I couldn’t agree with him more.
Personally, I’m a huge fan of nonfiction books. Sure, some nonfiction books are boring. However, there are some fantastic nonfiction books with all the makings of ground-breaking, imagination capturing, must-see TV.
The obvious difference between the two is narrative. One is just data, the other is a story.
You can make research findings interesting regardless of the subject matter.
The key point here to remember, “you are an entertainer with your truth.”
There isn’t anything wrong with being entertaining so long as the entertainment doesn’t detract or alter the truth. Some of the best comedy is truth telling in disguise. Does this mean you should include a laugh track in your presentation? No. But it does mean that you can frame your findings in a way that is interesting enough to inspire insights and actions.
Talk To People Who Don’t Like You
I especially like Moore’s advice to,
As much as possible, try to film only the people who disagree with you.
This should ring true for most market researchers. Some of the most valuable market research insights come from customers who love your competitor.
So often our clients say in a surprised tone, “Those competitor customers sound rational as they described their decision to go with a competitor.” Well, yes, those competitor customers were rational. Unfortunately, you’d never know that unless you talk to them.
This is also a reason why organizations focused solely on customer satisfaction scores often miss out on what’s really driving the market. They never hear a contrary voice. They won’t hear from a customer who is super happy and satisfied with a competitor. They won’t know if potential customers think that no solution currently in the marketplace is adequate. Only talking to sympathetic voices makes you miss a lot.
Who Gets The Spotlight?
We’ll take our next tips from a Filmmaker Magazine article titled “Expert Tips For First-time Documentary Filmmakers”. This one comes from Nick Berardini, the director of “Killing Them Safely.”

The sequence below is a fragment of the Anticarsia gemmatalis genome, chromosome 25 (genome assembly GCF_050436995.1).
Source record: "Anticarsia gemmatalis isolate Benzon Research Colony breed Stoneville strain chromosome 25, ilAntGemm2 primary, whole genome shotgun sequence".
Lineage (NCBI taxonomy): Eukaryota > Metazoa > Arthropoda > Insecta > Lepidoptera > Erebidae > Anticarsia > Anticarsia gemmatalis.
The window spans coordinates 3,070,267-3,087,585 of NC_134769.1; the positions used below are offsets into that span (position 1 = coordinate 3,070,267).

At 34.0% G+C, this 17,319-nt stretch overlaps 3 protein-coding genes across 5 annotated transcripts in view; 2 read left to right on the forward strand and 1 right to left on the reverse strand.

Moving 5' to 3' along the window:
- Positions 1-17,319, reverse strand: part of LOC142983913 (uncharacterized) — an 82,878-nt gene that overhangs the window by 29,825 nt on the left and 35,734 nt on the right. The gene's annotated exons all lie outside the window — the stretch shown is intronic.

Understand the point of view you want to represent. It’s a bit different than saying ‘understand your story’ because the point of view you’re representing is coming directly from your primary character/characters. More than just what story do you want to tell, whose story do you want to tell, and how does the way you interpret their story filter who your characters really are? You should be an expert in all your characters’ voices, but really have a clear understanding about the way your main character sees things, and don’t neglect them. Everyone else is reactionary to that voice.
So often, researchers consider that their only job is to get the information right. They do need to get the information right, but that’s just a starting point. You need to build toward a bigger story that can motivate a company to act.
It’s also important to get all the perspectives and voices you need into the research study. Don’t just focus on current customers. Also include:
- Competitor customers.
- Former members of your competitor’s sales team.
- Thought leaders.
After gathering sufficient perspectives, you can put your main character, your client, into full context.
Invariably, our clients find these other perspectives equally or even more interesting than the conversations with their own customers. At that point, we can return to describing how our client fits within the broader landscape of insights.
The biggest reason why research findings presentations fail to motivate companies to act is the lack of complete relevant industry context.
A Presentation is More Than Its Slides
1 + 1 = 3.
Over his career, Burns has been able to take dry historical subjects and turn them into more than the sum of their parts. Some examples include Ken’s series on the National Parks or his documentary on the Dust Bowl.
For market researchers, we need to arrive at something that is more than just raw data. Take all those interviews or survey responses and build a story. Provide a set of actions for your clients to take based on the narrative you’ve given them.
Make It a Nail-Biter
Stories Can Wake the Dead.
Great market research can do the same for companies. It can rattle leadership out of outdated thinking. It can warn of a new threat. It can illuminate a new opportunity. But only if the information driving these insights is presented in a way that’s worth listening to.
In closing, I want to share this quote from Eugene Jarecki, an award-winning filmmaker. He said, “One of the greatest things a person can do is change his mind.”
We need to be doing this with our research. Our presentations should introduce our clients to new perspectives and offer a path forward.
This podcast is brought to you by Cascade Insights. We specialize in market research and competitive intelligence for B2B technology companies. Our focus allows us to deliver detailed insights that generalist firms simply can’t match. Got a B2B tech sector question? We can help.
Header image used courtesy of doomu / Fotolia.